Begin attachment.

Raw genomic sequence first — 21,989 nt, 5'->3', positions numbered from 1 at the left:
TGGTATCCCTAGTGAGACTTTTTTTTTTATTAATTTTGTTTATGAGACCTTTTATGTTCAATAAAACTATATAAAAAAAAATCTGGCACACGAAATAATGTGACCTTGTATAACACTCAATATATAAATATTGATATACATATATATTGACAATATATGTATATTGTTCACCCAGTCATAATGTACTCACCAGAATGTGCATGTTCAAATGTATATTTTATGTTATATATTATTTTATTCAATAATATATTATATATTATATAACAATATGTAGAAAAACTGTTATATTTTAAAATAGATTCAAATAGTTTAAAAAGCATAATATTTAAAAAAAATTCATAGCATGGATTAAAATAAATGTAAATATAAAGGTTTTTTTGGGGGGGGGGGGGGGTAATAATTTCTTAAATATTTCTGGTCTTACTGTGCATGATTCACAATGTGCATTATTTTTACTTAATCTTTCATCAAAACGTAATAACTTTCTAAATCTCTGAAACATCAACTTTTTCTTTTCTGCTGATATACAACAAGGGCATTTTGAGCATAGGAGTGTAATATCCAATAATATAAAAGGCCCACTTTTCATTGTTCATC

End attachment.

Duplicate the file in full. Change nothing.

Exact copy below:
Raw genomic sequence first — 21,989 nt, 5'->3', positions numbered from 1 at the left:
TGGTATCCCTAGTGAGACTTTTTTTTTTATTAATTTTGTTTATGAGACCTTTTATGTTCAATAAAACTATATAAAAAAAAATCTGGCACACGAAATAATGTGACCTTGTATAACACTCAATATATAAATATTGATATACATATATATTGACAATATATGTATATTGTTCACCCAGTCATAATGTACTCACCAGAATGTGCATGTTCAAATGTATATTTTATGTTATATATTATTTTATTCAATAATATATTATATATTATATAACAATATGTAGAAAAACTGTTATATTTTAAAATAGATTCAAATAGTTTAAAAAGCATAATATTTAAAAAAAATTCATAGCATGGATTAAAATAAATGTAAATATAAAGGTTTTTTTGGGGGGGGGGGGGGGTAATAATTTCTTAAATATTTCTGGTCTTACTGTGCATGATTCACAATGTGCATTATTTTTACTTAATCTTTCATCAAAACGTAATAACTTTCTAAATCTCTGAAACATCAACTTTTTCTTTTCTGCTGATATACAACAAGGGCATTTTGAGCATAGGAGTGTAATATCCAATAATATAAAAGGCCCACTTTTCATTGTTCATC